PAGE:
A week after I started reading this book, there was a big flap about an ABC TV program entitled  "Welcome to the Neighborhood"   This program had a series of candidates who stood to win a free home in a planned suburban development.  The future neighbors would discuss and vote on who would win the house.  Two gay guys with an adopted child, Koreans, Wiccans.   The families making the decisions were for the majority white and Christian.  I'm sure they all went to their CHRISTIAN (Baptists are too liberal) church and prayed, "Pleeeeeeeeeease baby Jesus, don't let any faggots, gooks, Mexicans or freakouts in our neighborhood.  Why can't the TV show give us a white family?"  And then they went home happy and content because they are full of Grace.   No surprise that this suburb was in Texas,  a neighborhood very much like the one that produced the Permian Mojo football.  Bisinger is quite candid in is portrayal of this community, to an extent that the book caused rather an upset in Odessa when it was published.  Buy hey, when your school spends $20,000 to charter a 737 for a football game trip while the English department must suffice with but one computer, you should be able to bear a little criticism.  

Ice Station, Matthew Reilly

I found this in the laundry room of the building.  I was looking for a time-waster, and this certainly met that expectation.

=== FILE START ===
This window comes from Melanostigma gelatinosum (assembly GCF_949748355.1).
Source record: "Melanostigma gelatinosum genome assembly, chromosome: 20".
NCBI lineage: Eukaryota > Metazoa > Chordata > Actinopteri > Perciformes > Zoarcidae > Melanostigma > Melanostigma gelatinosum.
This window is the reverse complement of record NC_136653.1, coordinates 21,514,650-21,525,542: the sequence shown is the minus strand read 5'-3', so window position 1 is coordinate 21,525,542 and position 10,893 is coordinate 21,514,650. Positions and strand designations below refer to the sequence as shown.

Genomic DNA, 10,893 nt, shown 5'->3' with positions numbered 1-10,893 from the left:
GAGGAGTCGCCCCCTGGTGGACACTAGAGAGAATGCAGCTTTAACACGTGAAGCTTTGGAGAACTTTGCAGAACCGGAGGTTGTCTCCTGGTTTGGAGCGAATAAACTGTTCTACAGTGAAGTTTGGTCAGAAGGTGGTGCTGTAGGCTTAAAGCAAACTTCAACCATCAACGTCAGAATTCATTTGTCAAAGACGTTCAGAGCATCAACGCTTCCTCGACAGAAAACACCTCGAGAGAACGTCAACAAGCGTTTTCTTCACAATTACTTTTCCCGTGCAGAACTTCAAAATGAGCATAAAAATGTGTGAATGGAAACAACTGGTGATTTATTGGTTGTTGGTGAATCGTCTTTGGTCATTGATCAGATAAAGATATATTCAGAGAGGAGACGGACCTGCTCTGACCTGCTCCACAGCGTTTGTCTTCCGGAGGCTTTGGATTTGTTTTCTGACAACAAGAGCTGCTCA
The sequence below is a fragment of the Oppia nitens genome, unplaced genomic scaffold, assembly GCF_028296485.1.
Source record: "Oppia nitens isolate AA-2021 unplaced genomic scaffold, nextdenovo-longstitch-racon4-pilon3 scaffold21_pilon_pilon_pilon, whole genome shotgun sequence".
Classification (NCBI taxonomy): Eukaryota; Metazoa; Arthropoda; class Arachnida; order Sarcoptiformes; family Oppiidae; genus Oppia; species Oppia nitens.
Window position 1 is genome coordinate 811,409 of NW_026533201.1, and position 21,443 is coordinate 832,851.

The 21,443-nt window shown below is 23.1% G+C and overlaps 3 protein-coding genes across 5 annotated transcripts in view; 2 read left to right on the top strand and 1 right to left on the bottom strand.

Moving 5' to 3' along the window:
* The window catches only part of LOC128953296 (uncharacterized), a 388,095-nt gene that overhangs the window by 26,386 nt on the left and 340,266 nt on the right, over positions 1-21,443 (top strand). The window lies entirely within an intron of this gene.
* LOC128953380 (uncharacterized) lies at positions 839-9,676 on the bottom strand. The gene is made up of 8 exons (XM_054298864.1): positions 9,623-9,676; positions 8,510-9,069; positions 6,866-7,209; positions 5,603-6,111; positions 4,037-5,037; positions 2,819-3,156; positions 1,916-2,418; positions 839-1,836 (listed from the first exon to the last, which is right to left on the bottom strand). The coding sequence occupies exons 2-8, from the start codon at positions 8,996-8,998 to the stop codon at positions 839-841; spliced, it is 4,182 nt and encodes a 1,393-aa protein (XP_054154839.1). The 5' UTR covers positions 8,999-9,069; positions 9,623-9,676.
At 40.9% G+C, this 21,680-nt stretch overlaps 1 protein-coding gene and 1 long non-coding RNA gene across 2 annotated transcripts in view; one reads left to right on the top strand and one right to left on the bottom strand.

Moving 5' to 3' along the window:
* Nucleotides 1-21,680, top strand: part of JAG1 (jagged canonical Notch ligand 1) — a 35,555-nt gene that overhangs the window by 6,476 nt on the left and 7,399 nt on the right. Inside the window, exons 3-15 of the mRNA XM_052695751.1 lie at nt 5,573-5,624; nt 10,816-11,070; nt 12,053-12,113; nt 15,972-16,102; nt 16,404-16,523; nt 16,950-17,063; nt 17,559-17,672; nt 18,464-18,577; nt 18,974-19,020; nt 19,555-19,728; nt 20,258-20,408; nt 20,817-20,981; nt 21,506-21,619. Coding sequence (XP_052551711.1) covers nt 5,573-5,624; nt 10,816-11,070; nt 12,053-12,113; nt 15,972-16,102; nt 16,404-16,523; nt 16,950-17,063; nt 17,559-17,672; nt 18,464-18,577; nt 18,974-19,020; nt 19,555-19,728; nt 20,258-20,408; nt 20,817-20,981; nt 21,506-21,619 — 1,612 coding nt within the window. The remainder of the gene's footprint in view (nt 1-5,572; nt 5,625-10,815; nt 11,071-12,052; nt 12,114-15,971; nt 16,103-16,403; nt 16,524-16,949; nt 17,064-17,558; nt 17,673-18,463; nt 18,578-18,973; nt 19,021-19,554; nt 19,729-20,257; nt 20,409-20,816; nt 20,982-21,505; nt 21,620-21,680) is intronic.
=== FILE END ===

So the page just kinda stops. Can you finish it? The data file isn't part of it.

This guy grew up watching action movies, and has not quite figured how to reverse-engineer an action movie back into prose.  He clearly has a distinct visual image of what is happening here, it's just that he does not translate his ideas well to paper. 

If something is really important with action he puts it in italics.

If we're supposed to get really caught up in the action, we an exclamation point!

If it's really important, and we're gonna get really carried away, we get italics and lots of exclamation marks!!!!!!!!!!!!!!

The proofreader phoned this one in.  Typos and grammatical errors abound.




Madame Bovary, Gustave Flaubert

I needed something to cleanse the palate after Ice Station. The real pathos here is Charles Bovary, for being asleep at the switch and letting matters get out of hand.   He got what he deserved in the end.

Flaubert wields his pen well in his characterisations.  It's just hard to imagine such foppish behavior having any grounding in this day and age.

PRE-NUP PRE-NUP PRE-NUP.  Separate accounts for everything!